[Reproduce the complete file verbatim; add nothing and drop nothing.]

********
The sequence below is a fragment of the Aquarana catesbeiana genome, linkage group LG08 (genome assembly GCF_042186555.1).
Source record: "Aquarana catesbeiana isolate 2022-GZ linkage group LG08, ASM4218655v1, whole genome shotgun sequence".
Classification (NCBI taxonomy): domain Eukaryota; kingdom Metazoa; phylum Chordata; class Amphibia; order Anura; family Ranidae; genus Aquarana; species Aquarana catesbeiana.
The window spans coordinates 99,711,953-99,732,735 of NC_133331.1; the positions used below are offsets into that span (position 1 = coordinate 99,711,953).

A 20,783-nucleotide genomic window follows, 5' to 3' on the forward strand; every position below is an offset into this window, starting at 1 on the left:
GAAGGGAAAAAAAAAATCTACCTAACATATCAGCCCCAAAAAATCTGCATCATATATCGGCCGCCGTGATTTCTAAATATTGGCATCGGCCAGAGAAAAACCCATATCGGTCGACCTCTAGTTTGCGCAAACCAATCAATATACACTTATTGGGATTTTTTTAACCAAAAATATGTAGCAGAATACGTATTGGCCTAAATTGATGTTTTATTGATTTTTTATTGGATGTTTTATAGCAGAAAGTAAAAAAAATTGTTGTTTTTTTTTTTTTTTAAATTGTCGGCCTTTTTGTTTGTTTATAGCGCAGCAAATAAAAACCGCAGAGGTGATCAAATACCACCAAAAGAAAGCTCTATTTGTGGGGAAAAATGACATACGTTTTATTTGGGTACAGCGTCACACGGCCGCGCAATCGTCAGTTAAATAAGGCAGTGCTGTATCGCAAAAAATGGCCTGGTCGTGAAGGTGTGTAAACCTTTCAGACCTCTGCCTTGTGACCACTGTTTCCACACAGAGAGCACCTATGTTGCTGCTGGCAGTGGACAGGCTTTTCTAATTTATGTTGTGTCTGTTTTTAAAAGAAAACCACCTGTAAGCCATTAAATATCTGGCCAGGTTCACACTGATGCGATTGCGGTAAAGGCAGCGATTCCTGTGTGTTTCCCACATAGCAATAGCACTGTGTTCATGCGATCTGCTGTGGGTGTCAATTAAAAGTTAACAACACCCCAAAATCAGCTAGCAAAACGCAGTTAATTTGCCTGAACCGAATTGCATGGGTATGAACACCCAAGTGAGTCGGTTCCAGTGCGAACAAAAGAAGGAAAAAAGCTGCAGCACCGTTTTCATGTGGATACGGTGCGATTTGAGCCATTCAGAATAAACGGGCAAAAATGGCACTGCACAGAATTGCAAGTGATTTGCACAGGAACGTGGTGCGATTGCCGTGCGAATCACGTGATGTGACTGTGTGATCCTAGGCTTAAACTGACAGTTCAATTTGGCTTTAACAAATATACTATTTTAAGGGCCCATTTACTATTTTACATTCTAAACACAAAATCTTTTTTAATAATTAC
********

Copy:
The sequence below is a fragment of the Aquarana catesbeiana genome, linkage group LG08 (genome assembly GCF_042186555.1).
Source record: "Aquarana catesbeiana isolate 2022-GZ linkage group LG08, ASM4218655v1, whole genome shotgun sequence".
Classification (NCBI taxonomy): domain Eukaryota; kingdom Metazoa; phylum Chordata; class Amphibia; order Anura; family Ranidae; genus Aquarana; species Aquarana catesbeiana.
The window spans coordinates 99,711,953-99,732,735 of NC_133331.1; the positions used below are offsets into that span (position 1 = coordinate 99,711,953).

A 20,783-nucleotide genomic window follows, 5' to 3' on the forward strand; every position below is an offset into this window, starting at 1 on the left:
GAAGGGAAAAAAAAAATCTACCTAACATATCAGCCCCAAAAAATCTGCATCATATATCGGCCGCCGTGATTTCTAAATATTGGCATCGGCCAGAGAAAAACCCATATCGGTCGACCTCTAGTTTGCGCAAACCAATCAATATACACTTATTGGGATTTTTTTAACCAAAAATATGTAGCAGAATACGTATTGGCCTAAATTGATGTTTTATTGATTTTTTATTGGATGTTTTATAGCAGAAAGTAAAAAAAATTGTTGTTTTTTTTTTTTTTTAAATTGTCGGCCTTTTTGTTTGTTTATAGCGCAGCAAATAAAAACCGCAGAGGTGATCAAATACCACCAAAAGAAAGCTCTATTTGTGGGGAAAAATGACATACGTTTTATTTGGGTACAGCGTCACACGGCCGCGCAATCGTCAGTTAAATAAGGCAGTGCTGTATCGCAAAAAATGGCCTGGTCGTGAAGGTGTGTAAACCTTTCAGACCTCTGCCTTGTGACCACTGTTTCCACACAGAGAGCACCTATGTTGCTGCTGGCAGTGGACAGGCTTTTCTAATTTATGTTGTGTCTGTTTTTAAAAGAAAACCACCTGTAAGCCATTAAATATCTGGCCAGGTTCACACTGATGCGATTGCGGTAAAGGCAGCGATTCCTGTGTGTTTCCCACATAGCAATAGCACTGTGTTCATGCGATCTGCTGTGGGTGTCAATTAAAAGTTAACAACACCCCAAAATCAGCTAGCAAAACGCAGTTAATTTGCCTGAACCGAATTGCATGGGTATGAACACCCAAGTGAGTCGGTTCCAGTGCGAACAAAAGAAGGAAAAAAGCTGCAGCACCGTTTTCATGTGGATACGGTGCGATTTGAGCCATTCAGAATAAACGGGCAAAAATGGCACTGCACAGAATTGCAAGTGATTTGCACAGGAACGTGGTGCGATTGCCGTGCGAATCACGTGATGTGACTGTGTGATCCTAGGCTTAAACTGACAGTTCAATTTGGCTTTAACAAATATACTATTTTAAGGGCCCATTTACTATTTTACATTCTAAACACAAAATCTTTTTTAATAATTAC